Nearly all herders live in white gers (felt-lined tents, yurt in Russian), a characteristic sight throughout Mongolia. Each family has their own ger.
Building a new ger for a newly-wed couple, Gobi desert
A ger is a herder's most important possession. When a couple gets married the family builds or buys them a new ger. This family has bought the lattice work, but they are making the felt covering themselves.
Sewing the felt for a ger is a family affair.
Setting up a ger, Terelj National Park
Gers are easy to put up. The lattice work forms the wall, and supports the long roof poles, which come together at the central ring. The door always points to the south.
Covering the ger
Layers of felt are draped over the frame, and covered with white cotton. Several ropes hold everything together. In winter more layers of felt are added for warmth, while in summer the bottom of the covers may be turned up for extra ventilation. A simple stove heats the ger in winter.
Modern technology outside a ger
Just because they live in a ger, doesn't mean that herders don't have any modern conveniences. Some have a windmill generator, and even a satellite dish to beam TV directly into their ger in the middle of the Gobi desert!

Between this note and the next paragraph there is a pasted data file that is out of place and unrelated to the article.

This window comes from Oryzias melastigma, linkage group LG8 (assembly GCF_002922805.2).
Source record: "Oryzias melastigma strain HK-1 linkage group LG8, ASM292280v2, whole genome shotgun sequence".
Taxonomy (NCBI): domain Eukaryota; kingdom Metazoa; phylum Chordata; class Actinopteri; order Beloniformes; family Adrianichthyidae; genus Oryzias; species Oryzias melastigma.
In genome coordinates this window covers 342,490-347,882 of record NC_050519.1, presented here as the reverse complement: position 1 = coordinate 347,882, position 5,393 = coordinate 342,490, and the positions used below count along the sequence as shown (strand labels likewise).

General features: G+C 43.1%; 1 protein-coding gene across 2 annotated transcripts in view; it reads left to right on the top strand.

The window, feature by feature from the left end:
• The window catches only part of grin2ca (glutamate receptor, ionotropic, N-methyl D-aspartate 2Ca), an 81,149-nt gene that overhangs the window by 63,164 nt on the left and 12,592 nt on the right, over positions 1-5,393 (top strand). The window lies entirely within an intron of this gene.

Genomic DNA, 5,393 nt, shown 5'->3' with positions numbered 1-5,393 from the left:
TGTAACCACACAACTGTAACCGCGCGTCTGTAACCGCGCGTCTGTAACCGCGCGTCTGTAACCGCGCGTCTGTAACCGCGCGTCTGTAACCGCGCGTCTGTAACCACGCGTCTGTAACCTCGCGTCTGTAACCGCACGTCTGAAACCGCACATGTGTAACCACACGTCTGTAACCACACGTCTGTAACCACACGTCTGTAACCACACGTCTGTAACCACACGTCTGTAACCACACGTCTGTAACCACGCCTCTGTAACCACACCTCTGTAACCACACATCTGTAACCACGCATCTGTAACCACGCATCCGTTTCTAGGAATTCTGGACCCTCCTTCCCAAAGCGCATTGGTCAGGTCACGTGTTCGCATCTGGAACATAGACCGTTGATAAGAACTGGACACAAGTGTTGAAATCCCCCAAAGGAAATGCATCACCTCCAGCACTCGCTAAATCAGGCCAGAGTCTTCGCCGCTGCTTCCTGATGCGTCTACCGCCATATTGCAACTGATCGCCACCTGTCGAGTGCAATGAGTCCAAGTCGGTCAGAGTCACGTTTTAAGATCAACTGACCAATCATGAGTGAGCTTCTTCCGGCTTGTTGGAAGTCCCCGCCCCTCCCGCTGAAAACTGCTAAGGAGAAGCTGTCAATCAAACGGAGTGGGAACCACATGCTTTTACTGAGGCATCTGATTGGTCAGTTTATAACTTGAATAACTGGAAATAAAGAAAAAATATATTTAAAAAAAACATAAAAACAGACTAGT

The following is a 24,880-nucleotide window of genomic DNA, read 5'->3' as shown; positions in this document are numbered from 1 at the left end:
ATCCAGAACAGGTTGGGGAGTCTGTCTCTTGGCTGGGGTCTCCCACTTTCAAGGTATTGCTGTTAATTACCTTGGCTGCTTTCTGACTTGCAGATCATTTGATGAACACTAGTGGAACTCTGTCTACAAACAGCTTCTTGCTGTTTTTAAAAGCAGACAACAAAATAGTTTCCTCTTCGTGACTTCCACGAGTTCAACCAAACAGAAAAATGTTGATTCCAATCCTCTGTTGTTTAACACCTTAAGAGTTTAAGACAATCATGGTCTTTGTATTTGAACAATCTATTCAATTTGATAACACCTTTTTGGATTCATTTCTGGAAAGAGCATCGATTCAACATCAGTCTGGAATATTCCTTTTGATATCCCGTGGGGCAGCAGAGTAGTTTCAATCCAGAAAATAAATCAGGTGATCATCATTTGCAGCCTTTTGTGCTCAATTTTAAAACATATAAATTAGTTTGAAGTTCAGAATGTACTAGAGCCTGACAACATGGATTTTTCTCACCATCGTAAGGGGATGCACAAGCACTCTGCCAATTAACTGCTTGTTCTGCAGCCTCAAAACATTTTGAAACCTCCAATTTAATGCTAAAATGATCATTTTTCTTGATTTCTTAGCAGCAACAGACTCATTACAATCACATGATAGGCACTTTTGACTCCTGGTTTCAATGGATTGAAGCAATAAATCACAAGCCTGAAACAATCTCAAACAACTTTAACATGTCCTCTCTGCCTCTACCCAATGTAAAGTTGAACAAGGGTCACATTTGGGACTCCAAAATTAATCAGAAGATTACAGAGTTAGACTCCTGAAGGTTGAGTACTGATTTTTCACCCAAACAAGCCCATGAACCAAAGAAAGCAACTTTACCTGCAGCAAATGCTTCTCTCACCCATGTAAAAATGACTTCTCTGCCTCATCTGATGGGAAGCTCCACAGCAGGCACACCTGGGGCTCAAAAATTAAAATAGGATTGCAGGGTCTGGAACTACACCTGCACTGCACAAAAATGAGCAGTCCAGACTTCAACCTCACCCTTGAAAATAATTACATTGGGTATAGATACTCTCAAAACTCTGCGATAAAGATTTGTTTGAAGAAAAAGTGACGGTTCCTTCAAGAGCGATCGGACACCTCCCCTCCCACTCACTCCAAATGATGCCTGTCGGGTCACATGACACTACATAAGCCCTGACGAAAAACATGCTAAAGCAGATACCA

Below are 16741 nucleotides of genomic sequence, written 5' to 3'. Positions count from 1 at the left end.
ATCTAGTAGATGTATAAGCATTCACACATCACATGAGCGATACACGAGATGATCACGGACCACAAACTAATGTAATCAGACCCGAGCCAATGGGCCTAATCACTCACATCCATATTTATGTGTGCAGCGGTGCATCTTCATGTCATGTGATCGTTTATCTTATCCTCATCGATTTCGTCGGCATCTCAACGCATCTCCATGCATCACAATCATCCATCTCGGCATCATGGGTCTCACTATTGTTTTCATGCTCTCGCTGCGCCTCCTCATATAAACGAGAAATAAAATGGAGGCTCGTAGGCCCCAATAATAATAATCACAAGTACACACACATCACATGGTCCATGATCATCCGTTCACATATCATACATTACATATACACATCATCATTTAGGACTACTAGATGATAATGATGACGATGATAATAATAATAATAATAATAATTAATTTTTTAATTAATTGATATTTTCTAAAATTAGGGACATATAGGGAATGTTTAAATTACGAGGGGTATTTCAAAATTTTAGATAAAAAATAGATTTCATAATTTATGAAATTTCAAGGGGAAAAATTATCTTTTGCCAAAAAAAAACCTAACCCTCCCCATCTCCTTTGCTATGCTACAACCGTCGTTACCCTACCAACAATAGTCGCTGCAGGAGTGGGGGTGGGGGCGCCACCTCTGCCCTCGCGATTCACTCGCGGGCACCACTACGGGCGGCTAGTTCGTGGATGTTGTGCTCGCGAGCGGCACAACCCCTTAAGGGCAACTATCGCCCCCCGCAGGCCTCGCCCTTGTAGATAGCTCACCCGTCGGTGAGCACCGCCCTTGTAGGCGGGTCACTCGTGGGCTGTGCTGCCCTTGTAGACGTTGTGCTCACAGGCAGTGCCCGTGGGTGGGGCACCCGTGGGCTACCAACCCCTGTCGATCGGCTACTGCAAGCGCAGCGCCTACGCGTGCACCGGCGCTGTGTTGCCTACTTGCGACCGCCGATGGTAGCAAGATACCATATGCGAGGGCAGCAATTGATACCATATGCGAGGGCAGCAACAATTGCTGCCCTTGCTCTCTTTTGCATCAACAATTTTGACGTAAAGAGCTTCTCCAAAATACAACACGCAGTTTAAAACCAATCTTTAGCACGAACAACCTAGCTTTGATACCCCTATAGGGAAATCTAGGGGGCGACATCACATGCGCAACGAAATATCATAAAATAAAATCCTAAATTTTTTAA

Moving a ger by truck
It takes no more than an hour to pack a ger and the belongings inside into a truck or onto a camel train. It usually takes one truck or six camels to move a family's ger and belongings.
Ger camp near Terelj, Tuv Aimag
Many tourists want to stay in gers in the countryside, and so tour companies are catering to this popular demand by setting up ger camps with simple but adequate facilities.
Hashas in Uliastai, Zavkhan Aimag
Even in towns and cities many people still live in gers. In many cases they live in a regular house in summer, but move to a ger in winter, as they are easier to heat. Usually they build a fence around the yard, in which people may have some livestock or even a garden.
Inside a ger, Bayankhongor Aimag
they may look small from the outside, but gers can easily accomodate a large party! The ger is heated by a stove standing in the center, fueled by firewood or animal dung. Seating arrangements in gers are important - the most honoured guests sit at the top left end of the ger, farthest from the door, and least important ones along the left side closer to the door. Family members usually sit on the right side of the ger. The furniture is always arranged in the same way: kitchen to the right of the door, altar in the back, and beds to the left and right of the altar.
Next: the steppe